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Judiciary Passes Online Piracy Protection Bill - Broadcasting & Cable

Judiciary Passes Online Piracy Protection Bill

Gives Justice Dept. more power to shut down sites that illegally stream, sell content
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The Senate
Judiciary Committee Thursday unanimously approved the Combating Online
Infringement and Counterfeits Act, a bipartisan bill that would give the
Justice Department more power to shut down
Web sites that illegally stream or sell TV shows and movies. That move
immediately drew the praise of the National Cable &
Telecommunications Association and Hollywood studios concerned about
online piracy of their product.

"We applaud
Chairman Leahy and the Senate Judiciary Committee for advancing the
Combating Online Infringement and Counterfeits Act (COICA), important
legislation that will empower the Department of
Justice to crack down on websites which illegally provide access to
valuable copyrighted video content," said NCTA President Kyle McSlarrow.
"Online piracy and the distribution of illegal content are significant
problems that harm America's content industry
and consumers.  We look forward to continuing to work with Chairman
Leahy and the other members of the Committee to improve this legislation
as it moves through the Senate."

The bill
would give Justice more power to pull the plug on U.S. sites it found to
be offering "infringing content" by suspending the domain name of the
offender
.

For sites based outside the U.S., Justice would be able to serve an
infringement court order on ISPs and ad network providers requiring them
to stop doing business with the website, by, among other things,
"blocking online access to the rogue site or not processing
the website's purchases." But it would also include protections against
possible overreach, including allowing only the Justice Department to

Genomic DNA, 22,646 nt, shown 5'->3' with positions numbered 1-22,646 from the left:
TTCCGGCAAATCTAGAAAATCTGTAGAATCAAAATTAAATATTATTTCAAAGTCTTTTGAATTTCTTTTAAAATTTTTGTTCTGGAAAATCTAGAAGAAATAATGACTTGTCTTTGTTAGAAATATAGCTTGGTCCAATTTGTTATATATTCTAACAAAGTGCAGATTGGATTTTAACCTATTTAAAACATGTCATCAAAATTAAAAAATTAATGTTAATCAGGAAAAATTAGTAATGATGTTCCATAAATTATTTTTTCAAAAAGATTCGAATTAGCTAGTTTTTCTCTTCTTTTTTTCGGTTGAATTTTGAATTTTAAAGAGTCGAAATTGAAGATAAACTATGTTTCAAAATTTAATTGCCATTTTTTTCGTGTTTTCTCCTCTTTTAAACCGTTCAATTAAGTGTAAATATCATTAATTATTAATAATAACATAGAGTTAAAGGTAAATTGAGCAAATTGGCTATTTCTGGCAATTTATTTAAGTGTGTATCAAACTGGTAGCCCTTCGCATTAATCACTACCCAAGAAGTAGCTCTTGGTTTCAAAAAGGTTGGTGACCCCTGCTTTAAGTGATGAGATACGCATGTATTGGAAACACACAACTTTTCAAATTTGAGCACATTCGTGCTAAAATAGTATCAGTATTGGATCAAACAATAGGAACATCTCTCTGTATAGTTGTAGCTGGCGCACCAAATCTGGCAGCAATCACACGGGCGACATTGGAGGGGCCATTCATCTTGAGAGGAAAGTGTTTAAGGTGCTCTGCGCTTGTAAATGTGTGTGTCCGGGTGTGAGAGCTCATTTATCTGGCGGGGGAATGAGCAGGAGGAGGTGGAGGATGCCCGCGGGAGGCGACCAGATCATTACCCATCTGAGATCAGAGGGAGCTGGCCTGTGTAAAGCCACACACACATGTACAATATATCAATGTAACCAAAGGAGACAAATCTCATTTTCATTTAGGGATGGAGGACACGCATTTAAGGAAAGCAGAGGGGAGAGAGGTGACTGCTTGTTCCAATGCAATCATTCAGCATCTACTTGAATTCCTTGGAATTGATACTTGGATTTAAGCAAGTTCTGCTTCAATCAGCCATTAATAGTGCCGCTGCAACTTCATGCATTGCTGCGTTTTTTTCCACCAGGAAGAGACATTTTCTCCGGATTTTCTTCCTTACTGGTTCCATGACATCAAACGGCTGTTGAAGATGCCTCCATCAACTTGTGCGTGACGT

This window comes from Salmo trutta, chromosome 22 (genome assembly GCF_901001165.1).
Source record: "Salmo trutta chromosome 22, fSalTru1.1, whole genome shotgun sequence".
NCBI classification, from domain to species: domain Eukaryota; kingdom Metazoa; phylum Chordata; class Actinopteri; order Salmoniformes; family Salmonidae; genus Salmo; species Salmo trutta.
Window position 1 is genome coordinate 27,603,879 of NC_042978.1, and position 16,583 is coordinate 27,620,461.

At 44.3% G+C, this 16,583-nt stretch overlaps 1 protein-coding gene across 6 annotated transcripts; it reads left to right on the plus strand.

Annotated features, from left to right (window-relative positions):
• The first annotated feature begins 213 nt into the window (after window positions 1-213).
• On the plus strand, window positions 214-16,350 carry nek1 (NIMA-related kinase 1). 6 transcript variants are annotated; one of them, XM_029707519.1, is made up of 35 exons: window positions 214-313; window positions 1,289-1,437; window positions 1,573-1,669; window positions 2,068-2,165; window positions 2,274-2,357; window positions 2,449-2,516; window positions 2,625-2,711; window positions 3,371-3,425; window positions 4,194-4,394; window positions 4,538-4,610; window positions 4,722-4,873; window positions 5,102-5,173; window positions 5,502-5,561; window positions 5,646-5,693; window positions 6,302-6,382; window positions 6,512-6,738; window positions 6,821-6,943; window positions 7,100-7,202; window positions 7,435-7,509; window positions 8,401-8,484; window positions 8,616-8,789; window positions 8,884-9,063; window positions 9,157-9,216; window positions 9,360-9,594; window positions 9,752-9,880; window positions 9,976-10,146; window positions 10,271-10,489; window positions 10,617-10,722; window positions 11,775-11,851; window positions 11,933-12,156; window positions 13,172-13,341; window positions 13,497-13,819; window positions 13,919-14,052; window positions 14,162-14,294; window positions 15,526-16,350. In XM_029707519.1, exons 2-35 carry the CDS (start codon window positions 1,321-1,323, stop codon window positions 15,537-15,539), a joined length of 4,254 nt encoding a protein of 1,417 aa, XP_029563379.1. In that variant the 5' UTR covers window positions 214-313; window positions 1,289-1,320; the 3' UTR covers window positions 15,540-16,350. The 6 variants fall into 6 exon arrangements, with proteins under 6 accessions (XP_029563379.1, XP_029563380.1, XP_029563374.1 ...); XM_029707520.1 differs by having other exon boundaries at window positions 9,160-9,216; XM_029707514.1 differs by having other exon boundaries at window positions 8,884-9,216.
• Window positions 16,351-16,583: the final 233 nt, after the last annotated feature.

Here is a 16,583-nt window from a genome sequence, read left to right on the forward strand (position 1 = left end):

initiate an action against an infringing site, and giving a federal
court the final say on whether a domain would
be suspended and the site operator the right to petition to have the
order lifted.

"It will
take a strong, sustained effort to stop Internet thieves and
profiteers," said MPAA President Bob Paisano. "We believe that Congress
and the Administration can make a significant contribution
to that effort by turning the Leahy-Hatch bill into law and giving law
enforcement significantly enhanced tools for addressing a threat that
deprives American innovators of the fruits of their labors and menaces
our nation's economic health."

MPAA argues
that "rogue" video sites threatens the livelihoods of more than 2.4
million middle class jobs in the TV and film industry.

Protecting
online TV streaming sites will become increasingly important as
broadband becomes a larger portion of the content delivery chain.

"We are disappointed that the Senate Judiciary Committee this morning
chose to disregard the concerns of public-interest groups, Internet
engineers, Internet companies, human-rights groups and law professors in
approving a bill that could
do great harm to the public and to the Internet," said Public Knowledge
President Gigi Sohn. PK is a fair use lobby that is concerned about
overprotection of content to the detriment of legitimate uses. "We look
forward to working with the Committee next year
to craft a more narrowly tailored bill that deals with the question of
rogue Web sites."

Putting an exclamation point on the jobs issue was an alliance of unions comprising the American Federation of Television and Radio Artists (AFTRA), Directors Guild of America (DGA), International Alliance of Theatrical Stage Employees (IATSE), the and Screen Actors Guild (SAG).

"Our four guilds and unions commend the Senate Judiciary Committee for unanimously reporting S.3804, the Combating Online Infringement and Counterfeits Act, and recommending the bill for consideration and passage by the full Senate," they said in statement. "The bill will give U.S law enforcement agencies more effective tools to fight the foreign profiteers who threaten our member's livelihoods by trafficking in stolen content."

That is more than 300,000 members, they point out. "The forsaken jobs and looted revenues that are so casually disregarded by both the operators of rogue sites and those who seek to protect their illegal activity reflect real wages, residuals, benefits and opportunities lost to our members forever thanks to those who knowingly and purposely traffic in Internet theft." the unions said.

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